programming  history  reference  recommended  ! 
january 2009 by ap
Programmers are Tiny Gods | Derek Powazek
Programmers are the Gods of their tiny worlds. They create something out of nothing. In their command-line universe, they say when it’s sunny and when it rains. And the tiny universe complies.
funny  programming  psychology  advice  ! 
january 2009 by ap
Es: A shell with higher-order functions
We applied concepts from modern functional programming languages, such as Scheme and ML, to shells, which typically are more concerned with UNIX features than language design. Our shell is both simple and highly programmable. By exposing many of the internals and adopting constructs from functional programming languages, we have created a shell which supports new paradigms for programmers. […] Functions in the environment [mean] nearly all shell state can now be encoded in the environment, [so] it becomes superfluous for a new instance of _es_ […] to run a configuration file.
functional  unix  shell  programming  ! 
december 2008 by ap
Higher-Order Perl
I’d explain, but it would feel too much like making excuses. Also you probably don’t care about the mundane details of my life for the past four years. And anyway, even if I rehearsed the whole thing, you would be quite justified in asking, at the end of the long story, “So I don’t get it. What took you so long?” You may remember I wanted to turn the book into a wiki. That would have been awesome. But the book’s fourth anniversary is coming up this spring and I have to admit to myself that I’m not gonna get the wiki together. So I’m posting the thing already.
programming  :ebook  ! 
december 2008 by ap
Shoot-out: most annoying compiler error message | marco @ Lambda the Ultimate
PL-6, the system programming language of the old Honeywell CP-6 Operating System had a most useful message that would occur from time to time: “Error found between beginning and end of file.”
programming  funny  ! 
november 2008 by ap
Re: Tradeoffs of XML encoding by enclosing all content in CDATA blocks | Michael Kay @ xml-dev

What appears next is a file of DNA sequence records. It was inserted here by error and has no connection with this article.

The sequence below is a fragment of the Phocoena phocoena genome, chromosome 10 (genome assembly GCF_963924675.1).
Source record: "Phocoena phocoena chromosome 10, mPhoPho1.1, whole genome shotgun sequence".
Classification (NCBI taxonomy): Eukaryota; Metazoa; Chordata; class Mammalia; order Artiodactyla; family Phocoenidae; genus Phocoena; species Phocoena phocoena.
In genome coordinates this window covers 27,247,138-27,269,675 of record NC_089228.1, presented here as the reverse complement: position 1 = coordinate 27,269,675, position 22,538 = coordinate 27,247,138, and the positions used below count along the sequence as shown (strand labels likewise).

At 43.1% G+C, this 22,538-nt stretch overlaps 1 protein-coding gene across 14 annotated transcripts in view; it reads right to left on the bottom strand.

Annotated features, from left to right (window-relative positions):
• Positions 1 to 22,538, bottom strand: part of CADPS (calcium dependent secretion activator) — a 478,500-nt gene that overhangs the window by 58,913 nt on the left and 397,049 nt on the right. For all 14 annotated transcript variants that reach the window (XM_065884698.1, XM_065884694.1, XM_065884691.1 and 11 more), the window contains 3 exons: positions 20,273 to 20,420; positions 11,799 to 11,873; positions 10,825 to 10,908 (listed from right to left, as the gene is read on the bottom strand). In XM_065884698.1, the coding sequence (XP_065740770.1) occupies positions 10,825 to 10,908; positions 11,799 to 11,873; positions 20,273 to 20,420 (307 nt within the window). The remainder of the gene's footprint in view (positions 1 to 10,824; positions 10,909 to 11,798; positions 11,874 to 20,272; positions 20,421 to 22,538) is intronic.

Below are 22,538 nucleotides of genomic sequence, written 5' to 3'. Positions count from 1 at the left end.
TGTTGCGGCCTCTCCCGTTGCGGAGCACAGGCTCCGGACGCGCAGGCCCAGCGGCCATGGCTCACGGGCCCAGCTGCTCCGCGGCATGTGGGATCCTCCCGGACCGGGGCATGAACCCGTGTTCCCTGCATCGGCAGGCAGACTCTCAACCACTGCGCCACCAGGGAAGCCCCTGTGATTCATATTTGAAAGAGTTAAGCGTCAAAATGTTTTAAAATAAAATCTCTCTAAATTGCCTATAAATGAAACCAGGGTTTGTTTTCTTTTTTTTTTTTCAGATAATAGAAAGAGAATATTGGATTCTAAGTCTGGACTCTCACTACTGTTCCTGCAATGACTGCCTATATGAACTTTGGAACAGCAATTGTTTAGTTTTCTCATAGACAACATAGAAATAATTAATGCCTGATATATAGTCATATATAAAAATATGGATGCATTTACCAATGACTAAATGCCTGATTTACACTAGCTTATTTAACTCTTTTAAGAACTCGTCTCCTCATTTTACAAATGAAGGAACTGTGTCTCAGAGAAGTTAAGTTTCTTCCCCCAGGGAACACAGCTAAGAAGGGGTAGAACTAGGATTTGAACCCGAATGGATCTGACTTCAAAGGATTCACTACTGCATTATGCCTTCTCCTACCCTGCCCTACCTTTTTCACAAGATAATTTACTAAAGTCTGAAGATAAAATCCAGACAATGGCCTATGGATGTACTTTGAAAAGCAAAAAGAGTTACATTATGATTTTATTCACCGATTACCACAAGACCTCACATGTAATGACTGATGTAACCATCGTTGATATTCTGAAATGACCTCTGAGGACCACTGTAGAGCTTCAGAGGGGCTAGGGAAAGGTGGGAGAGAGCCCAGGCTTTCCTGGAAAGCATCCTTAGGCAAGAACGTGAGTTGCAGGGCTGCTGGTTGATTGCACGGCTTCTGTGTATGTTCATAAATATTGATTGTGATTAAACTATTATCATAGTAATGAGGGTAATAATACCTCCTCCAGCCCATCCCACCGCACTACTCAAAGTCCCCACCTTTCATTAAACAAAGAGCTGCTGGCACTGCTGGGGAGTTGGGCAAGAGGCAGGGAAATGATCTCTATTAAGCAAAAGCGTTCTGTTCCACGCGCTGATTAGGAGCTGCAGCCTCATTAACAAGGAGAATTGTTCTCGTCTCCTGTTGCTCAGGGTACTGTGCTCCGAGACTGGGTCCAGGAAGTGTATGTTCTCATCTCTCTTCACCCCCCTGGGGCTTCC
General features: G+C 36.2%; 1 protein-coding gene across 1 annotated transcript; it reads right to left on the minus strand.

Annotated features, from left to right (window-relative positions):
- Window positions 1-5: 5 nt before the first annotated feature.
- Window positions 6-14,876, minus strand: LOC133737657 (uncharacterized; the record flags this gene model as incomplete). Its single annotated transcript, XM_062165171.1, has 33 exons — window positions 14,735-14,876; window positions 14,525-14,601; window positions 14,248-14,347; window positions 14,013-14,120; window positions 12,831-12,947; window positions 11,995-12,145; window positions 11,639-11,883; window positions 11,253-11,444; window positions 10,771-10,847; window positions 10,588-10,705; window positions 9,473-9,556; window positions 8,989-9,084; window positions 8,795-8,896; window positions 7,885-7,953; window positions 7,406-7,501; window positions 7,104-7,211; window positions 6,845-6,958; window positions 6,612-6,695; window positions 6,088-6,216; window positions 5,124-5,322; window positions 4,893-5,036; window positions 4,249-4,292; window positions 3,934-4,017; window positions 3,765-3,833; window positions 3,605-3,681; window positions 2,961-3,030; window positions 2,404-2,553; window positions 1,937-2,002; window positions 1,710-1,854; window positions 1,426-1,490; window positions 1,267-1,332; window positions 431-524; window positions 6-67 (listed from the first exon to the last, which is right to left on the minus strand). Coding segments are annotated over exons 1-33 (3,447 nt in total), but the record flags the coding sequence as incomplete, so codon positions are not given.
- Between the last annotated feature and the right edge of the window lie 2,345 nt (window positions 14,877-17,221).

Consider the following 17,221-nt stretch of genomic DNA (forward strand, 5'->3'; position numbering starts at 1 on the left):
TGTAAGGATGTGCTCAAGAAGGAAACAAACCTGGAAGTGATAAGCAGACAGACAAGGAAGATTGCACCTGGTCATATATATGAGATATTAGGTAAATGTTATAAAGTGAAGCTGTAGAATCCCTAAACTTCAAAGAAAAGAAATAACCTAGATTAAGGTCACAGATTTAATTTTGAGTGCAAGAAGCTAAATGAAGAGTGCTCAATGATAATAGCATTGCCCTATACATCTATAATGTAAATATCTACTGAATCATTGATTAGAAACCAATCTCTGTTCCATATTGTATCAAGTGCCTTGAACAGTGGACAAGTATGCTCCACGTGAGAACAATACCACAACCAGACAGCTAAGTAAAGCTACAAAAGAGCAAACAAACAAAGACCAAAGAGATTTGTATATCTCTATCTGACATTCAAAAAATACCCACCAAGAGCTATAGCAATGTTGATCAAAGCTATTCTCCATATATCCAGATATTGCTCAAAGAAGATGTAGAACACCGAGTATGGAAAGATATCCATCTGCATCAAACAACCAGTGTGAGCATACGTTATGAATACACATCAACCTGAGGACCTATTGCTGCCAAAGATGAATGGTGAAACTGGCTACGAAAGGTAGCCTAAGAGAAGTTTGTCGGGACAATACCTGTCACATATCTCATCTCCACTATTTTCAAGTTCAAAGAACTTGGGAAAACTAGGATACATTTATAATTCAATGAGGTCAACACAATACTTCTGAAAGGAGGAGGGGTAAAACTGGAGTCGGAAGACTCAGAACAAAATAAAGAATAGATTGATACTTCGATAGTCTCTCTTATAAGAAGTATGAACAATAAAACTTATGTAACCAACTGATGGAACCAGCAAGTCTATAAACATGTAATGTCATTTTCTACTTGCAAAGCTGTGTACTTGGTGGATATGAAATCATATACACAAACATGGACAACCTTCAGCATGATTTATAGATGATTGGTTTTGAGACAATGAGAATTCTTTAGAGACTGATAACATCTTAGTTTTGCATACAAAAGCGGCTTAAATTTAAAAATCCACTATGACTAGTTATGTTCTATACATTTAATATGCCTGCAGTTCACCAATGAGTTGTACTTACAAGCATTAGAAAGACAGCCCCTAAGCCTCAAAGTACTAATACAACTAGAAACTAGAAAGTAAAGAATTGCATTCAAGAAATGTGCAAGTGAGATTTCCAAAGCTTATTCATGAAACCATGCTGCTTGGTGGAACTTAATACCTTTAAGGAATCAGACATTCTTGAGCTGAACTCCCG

If you go down that road [of putting pragmatism first and correctness second], you don’t know when to stop, and you end up shipping garbage.
programming  advice  :quotation  ! 
october 2008 by ap
What Could Possibly go Wrong? | Callum McKenzie
So what went wrong with such a simple patch? The fix for the memory leak looks correct – and it is. The problem is the [untouched] line above it
programming  ! 
september 2008 by ap
When’s framework overhead justified | Rafe Colburn
If jQuery is already available, the barrier to writing new features is much lower than it is when writing those features from scratch, and I don’t have to revisit the decision whether or not to add a framework at that point. It becomes a tougher decision when you already have non-framework code in place.
programming  advice  ! 
august 2008 by ap
what you don’t say | Eric Wilhelm
That seems like possibly the most useful programming advice I’ve ever gotten from a politician.
programming  advice  :quotation  ! 
august 2008 by ap
Lucky to be a Programmer | Gustavo Duarte
I think [people are taken aback to hear I enjoyed the crazy hours because] institutions are so good at squeezing the fun out of everything. It’s appalling f.ex. how schools can take the most vibrant topics and mangle them into formulaic, mediocre slog.
society  programming  ! 
july 2008 by ap
FirePHP – Firebug Extension for AJAX Development
[[Send a JSON structure as in the response headers, have them show up in the Firebug console. Cool. —Ed.]]
firefox  programming  software-package  ! 
july 2008 by ap
Bad Programmers
Signs that you are a bad programmer
programming  advice  ! 
july 2008 by ap
FUEL (Firefox User Extension Library)
Designed to help developers build extensions using terminology and interfaces that are familiar to them […] by minimizing some of the XPCOM formality and adding some “modern” JavaScript ideas.
firefox  javascript  programming  reference  ! 
june 2008 by ap